New Hampshire by FJR 1300

This past weekend, I rented a Yamaha FJR 1300 and took a trip up through New Hampshire. The FJR is a “sport-touring” bike – power and handling like a sport bike, and a fairing like a sport bike, but more comfortable, and with luggage, like a touring bike. My own bike is getting long in the tooth, and is less comfortable than I’d like for longish trips, so I’ve been thinking about replacing it. I feel like I’m at the fork in the road – either it’s Harley time, or go with something along the lines of the FJR. I’ve ridden Harleys before, and really enjoyed them, but I wanted to try the sport-touring route too. Longer term, I’d like to take some longer trips via motorcycle.

I rented the bike through Eagle Rider; they’re essentially a network of motorcycle dealers who rent bikes. They’re mostly orientated towards Harleys, and I’ve rented one from them before, but the Yamaha has more limited availability; I ended up having to rent it from Manchester NH. Given that, it made sense to make it a weekend trip through the northern end of New Hampshire.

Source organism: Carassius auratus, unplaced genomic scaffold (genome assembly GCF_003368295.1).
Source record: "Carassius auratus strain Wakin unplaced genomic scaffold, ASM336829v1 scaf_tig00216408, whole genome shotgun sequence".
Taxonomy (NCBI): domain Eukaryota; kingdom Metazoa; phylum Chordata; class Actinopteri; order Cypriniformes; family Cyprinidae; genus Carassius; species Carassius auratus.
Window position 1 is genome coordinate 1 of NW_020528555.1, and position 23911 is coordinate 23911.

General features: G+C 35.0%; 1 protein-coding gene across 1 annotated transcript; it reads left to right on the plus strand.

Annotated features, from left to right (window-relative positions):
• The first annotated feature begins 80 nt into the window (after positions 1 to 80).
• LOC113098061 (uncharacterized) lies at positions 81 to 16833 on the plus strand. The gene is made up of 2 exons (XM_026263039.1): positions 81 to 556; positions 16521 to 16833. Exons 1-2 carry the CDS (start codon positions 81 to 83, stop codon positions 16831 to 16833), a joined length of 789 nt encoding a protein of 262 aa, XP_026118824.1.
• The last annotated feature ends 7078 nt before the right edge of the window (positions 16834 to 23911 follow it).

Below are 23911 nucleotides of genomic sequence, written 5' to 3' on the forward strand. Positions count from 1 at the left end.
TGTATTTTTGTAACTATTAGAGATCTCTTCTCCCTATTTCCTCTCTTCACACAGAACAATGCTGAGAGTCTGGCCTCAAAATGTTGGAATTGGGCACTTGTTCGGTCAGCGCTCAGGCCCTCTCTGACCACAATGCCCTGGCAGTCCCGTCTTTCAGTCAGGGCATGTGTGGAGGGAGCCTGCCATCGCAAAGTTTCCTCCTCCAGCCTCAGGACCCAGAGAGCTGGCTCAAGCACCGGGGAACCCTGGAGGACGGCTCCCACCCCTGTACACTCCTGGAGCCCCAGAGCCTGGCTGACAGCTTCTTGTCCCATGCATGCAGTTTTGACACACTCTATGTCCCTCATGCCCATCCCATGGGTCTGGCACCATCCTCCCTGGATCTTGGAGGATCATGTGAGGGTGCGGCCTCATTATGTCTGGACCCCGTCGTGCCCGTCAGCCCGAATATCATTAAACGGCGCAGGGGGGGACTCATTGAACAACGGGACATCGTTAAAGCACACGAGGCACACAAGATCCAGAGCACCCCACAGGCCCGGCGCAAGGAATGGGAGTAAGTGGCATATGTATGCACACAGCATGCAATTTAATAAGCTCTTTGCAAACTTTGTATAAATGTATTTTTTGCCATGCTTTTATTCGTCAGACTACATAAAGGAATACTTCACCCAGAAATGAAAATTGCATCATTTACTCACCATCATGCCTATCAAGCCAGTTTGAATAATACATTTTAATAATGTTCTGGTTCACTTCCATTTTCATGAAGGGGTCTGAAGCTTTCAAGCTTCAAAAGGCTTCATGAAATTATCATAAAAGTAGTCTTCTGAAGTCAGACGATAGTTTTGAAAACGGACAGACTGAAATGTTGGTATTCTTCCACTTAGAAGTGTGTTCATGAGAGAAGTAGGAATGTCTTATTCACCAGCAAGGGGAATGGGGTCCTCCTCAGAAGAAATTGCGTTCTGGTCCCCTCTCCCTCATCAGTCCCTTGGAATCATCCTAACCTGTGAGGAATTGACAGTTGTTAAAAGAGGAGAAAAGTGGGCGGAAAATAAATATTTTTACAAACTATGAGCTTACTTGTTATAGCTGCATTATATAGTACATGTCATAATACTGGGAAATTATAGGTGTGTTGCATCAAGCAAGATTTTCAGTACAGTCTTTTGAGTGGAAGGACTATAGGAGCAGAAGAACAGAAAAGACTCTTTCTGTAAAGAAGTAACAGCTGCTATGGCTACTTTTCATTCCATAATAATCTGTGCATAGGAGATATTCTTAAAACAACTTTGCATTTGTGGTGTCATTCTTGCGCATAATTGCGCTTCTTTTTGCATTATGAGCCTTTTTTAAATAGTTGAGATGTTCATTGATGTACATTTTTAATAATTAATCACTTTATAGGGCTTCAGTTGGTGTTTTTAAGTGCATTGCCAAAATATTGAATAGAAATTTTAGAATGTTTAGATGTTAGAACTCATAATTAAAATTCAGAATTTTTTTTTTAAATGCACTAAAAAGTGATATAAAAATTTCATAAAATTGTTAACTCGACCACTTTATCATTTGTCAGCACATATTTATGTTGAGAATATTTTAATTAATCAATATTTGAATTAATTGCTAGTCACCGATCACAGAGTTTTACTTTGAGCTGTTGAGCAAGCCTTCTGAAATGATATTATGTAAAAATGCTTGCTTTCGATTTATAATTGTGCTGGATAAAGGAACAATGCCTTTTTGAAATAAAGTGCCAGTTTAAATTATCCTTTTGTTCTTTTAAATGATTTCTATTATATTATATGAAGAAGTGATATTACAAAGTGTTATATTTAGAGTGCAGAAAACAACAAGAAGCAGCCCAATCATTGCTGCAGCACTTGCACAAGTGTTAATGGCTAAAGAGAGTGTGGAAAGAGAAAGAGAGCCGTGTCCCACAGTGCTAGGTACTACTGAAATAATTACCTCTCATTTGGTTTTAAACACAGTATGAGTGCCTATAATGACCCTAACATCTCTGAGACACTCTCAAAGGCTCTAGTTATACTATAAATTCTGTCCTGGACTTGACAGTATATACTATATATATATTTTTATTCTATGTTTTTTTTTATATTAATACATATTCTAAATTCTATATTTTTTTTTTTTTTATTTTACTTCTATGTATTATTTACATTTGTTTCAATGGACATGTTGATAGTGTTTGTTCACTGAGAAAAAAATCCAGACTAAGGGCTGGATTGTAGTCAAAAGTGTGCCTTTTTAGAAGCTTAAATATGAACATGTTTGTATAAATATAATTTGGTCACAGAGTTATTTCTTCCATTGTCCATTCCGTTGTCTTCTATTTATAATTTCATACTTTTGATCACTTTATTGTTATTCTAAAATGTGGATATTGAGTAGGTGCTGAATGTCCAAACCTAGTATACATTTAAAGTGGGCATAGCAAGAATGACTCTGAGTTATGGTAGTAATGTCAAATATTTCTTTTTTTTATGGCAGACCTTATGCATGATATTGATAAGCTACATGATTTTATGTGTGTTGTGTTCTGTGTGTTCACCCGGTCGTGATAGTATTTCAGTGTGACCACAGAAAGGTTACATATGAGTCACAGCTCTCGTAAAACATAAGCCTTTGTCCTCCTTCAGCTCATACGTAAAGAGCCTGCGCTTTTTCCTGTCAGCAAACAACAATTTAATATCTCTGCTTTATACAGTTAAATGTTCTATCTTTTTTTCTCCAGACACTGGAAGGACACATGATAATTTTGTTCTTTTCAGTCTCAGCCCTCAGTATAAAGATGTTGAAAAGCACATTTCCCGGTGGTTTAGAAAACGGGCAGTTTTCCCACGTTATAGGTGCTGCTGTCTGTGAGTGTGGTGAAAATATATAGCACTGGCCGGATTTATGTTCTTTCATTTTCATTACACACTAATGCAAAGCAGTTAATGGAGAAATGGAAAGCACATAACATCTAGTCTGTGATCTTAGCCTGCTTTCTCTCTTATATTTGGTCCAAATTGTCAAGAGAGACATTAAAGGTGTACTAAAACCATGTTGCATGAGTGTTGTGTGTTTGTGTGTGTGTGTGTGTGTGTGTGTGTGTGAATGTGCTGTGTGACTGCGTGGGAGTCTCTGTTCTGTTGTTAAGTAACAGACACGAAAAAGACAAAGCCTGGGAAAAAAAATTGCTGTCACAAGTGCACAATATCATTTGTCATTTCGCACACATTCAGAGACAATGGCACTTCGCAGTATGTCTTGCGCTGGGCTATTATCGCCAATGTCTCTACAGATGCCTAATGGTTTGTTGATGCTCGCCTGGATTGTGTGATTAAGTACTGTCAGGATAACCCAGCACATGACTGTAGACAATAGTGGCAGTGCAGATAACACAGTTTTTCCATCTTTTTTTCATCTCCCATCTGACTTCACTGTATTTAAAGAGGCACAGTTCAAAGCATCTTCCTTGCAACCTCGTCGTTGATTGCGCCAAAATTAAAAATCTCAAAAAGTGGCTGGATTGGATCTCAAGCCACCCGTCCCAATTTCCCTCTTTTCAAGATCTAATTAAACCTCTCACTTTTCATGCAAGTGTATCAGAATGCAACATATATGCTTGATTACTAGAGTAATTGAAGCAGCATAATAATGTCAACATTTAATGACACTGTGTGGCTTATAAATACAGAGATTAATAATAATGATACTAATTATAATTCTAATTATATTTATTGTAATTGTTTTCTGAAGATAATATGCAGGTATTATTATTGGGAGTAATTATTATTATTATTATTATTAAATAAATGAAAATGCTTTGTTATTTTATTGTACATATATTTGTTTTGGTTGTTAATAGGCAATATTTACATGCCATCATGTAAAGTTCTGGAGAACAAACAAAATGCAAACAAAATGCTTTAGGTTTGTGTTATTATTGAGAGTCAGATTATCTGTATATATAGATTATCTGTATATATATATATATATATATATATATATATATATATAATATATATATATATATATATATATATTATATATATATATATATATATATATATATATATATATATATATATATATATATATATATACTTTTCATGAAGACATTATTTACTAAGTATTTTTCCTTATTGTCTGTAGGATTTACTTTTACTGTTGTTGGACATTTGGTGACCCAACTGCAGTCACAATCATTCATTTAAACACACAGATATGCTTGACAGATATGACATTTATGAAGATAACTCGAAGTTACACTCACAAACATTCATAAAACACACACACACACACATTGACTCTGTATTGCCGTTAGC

I picked up the bike around 1 on Saturday. The first thing I noticed was how tall it felt. I was on tippy-toes at low speeds.  I took a quick spin around the parking lot to get accustomed to it, then headed out onto the local streets. Any new bike takes some getting used to, and I wanted to get used to it before hitting the highway.

The general goal was to mostly backroad it, spend some time on the Interstate, and definitely do the Kancamagus Highway, and then head north through the White Mountains, find some place to stay overnight, then head back through Franconia Notch the next day.